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A St. Paul man is being sent to prison for attacking and seriously injuring an Oakdale post office employee who refused to hand over a package that wasn't addressed to the man.

The package turned out to contain more than a pound of marijuana that the man had mailed to himself from California.

James W. Jackson Jr., 23, was sentenced this week in federal court in Minneapolis to 18 months in prison followed by three years of supervised release for assaulting and attempting to rob a postal employee at the Eastern Heights station in the 1100 block of N. Gershwin Avenue in Oakdale.

"This defendant attacked an innocent U.S. Postal Service employee, a public servant, who was simply doing his job," Acting U.S. Attorney W. Anders Folk said in a statement announcing the sentencing. "Postal workers are front-line employees who serve the public during challenging times, particularly throughout the COVID-19 pandemic, and they deserve to be safe and free from violence as they carry out their duties."

According to court documents:

On June 4, 2020, Jackson tried to pick up a package he had mailed to himself while on a trip in California. But the employee, a supervisor, said he could not hand it over because the parcel didn't have Jackson's name or address on it as the recipient.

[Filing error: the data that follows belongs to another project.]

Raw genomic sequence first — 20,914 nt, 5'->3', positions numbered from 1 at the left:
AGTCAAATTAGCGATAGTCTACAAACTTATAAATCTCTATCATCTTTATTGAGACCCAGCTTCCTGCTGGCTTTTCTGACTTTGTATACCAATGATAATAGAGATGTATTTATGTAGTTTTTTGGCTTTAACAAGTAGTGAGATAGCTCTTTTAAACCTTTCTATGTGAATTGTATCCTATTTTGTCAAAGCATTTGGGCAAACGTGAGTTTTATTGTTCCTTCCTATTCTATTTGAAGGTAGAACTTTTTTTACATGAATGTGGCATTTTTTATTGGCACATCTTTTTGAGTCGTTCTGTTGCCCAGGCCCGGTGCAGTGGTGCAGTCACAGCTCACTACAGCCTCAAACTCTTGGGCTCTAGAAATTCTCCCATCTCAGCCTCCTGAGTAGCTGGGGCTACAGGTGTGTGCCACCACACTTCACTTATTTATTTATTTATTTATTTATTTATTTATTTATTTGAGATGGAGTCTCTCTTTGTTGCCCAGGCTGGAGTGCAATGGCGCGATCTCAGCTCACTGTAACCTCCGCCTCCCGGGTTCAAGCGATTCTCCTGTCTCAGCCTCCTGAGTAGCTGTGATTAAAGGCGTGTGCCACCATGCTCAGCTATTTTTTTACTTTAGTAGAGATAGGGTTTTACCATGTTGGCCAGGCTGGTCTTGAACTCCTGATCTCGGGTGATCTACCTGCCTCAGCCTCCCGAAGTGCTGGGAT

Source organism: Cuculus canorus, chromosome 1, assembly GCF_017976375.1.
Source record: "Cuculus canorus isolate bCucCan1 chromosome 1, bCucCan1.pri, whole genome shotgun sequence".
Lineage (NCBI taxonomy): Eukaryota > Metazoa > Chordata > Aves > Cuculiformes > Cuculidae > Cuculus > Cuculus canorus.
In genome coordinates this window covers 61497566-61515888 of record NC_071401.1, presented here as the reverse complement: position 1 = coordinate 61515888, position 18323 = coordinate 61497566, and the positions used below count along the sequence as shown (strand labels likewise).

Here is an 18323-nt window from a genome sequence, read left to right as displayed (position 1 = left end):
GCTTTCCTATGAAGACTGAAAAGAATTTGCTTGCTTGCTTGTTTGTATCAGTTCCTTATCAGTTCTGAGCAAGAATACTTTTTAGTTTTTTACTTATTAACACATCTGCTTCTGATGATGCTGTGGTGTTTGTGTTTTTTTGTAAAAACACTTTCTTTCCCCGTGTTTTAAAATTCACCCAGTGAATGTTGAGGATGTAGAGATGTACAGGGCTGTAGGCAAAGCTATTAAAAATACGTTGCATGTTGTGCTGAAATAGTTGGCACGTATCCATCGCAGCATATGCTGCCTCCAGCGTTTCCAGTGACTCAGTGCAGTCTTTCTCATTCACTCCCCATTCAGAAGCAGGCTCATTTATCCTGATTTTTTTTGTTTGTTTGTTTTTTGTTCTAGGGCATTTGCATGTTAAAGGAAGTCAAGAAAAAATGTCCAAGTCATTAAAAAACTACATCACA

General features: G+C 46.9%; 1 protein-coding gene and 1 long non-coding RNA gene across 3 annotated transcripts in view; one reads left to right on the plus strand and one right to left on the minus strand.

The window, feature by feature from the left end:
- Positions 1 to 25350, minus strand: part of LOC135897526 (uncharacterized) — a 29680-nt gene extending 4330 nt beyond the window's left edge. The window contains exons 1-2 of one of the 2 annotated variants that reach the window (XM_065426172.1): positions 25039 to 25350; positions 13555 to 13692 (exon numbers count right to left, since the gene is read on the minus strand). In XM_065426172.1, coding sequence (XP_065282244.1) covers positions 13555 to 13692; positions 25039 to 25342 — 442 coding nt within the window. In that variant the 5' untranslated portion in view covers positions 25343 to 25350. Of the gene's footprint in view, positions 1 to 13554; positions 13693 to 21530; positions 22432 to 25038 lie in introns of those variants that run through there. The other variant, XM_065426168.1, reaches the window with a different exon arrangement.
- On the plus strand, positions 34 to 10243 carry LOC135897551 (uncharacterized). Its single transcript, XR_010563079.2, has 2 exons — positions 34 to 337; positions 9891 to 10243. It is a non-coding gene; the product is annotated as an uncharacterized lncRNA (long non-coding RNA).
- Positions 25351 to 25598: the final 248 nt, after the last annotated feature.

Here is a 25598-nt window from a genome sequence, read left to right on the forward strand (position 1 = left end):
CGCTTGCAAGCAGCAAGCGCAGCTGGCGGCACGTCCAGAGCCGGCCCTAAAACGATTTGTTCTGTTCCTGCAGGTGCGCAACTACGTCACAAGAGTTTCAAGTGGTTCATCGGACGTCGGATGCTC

Jackson left but then returned multiple times that same day, each time trying to persuade the supervisor to give him the package containing 1.1 pounds of marijuana.

He returned one last time shortly before the post office closed for the day and demanded the package. When the supervisor walked away, Jackson leapt over the service counter, followed the employee into the back office and punched him repeatedly in the head. The two struggled and fell to the floor before other employees restrained Jackson.

The supervisor suffered scrapes, abrasions and bruises to his head and knees, as well as a badly broken finger that required surgery.

Jackson's attorney, Shannon Elkins, had argued against prison time, citing Jackson's lack of a felony record and hardships as a child growing up in St. Paul. Elkins also noted in the filing that Jackson was only "attempting to obtain something that he paid for and shipped himself."

Prosecutors had pushed for a three-year prison term, contending that Jackson "not only attempted to steal a package from a Post Office, but he attempted to steal a package containing nearly 500 grams of marijuana. He also brutally beat a postal employee who tried to stop him from unlawfully taking the package. Jackson's conduct was intentional, albeit impulsive."

About two weeks before the sentencing, the postal employee met with Jackson's attorney to discuss her client's punishment.

The employee, whose name was redacted from public court documents, said he's been through many surgeries and will probably be "handicapped in that finger" for the rest of his life and will need further operations, according to a filing made with the court.

While the employee acknowledged being upset about the attack, he said he had no opinion about whether Jackson goes to prison.

"All I care about is that this never happens to anyone else ever again," the filing quoted the employee as saying to the defense attorney, and he just wants Jackson to "be better, whatever it takes."

Paul Walsh • 612-673-4482